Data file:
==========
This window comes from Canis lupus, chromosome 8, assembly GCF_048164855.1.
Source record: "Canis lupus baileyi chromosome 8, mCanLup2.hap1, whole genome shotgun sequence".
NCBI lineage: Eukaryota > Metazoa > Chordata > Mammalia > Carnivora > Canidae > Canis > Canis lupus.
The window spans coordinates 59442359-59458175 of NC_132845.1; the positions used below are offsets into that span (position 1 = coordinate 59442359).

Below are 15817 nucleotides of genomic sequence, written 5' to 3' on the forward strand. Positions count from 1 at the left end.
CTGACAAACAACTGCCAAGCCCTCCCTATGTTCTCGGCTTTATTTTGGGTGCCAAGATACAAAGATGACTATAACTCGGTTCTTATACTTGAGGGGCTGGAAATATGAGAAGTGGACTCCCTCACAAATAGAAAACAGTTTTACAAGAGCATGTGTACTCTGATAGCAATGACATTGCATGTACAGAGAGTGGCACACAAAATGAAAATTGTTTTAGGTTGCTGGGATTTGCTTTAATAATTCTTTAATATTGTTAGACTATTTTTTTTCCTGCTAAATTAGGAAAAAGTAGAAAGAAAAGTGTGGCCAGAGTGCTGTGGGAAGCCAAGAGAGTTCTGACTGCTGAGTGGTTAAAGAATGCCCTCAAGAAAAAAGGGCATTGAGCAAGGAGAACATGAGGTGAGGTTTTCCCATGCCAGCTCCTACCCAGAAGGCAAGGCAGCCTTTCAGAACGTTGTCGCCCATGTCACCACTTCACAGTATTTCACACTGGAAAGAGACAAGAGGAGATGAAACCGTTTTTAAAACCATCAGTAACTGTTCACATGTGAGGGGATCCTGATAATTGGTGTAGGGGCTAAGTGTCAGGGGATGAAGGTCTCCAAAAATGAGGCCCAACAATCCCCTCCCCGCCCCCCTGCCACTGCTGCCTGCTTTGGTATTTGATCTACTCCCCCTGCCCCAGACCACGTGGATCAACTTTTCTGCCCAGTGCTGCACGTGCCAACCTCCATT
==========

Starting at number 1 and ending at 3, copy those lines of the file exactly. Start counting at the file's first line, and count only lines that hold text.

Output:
This window comes from Canis lupus, chromosome 8, assembly GCF_048164855.1.
Source record: "Canis lupus baileyi chromosome 8, mCanLup2.hap1, whole genome shotgun sequence".
NCBI lineage: Eukaryota > Metazoa > Chordata > Mammalia > Carnivora > Canidae > Canis > Canis lupus.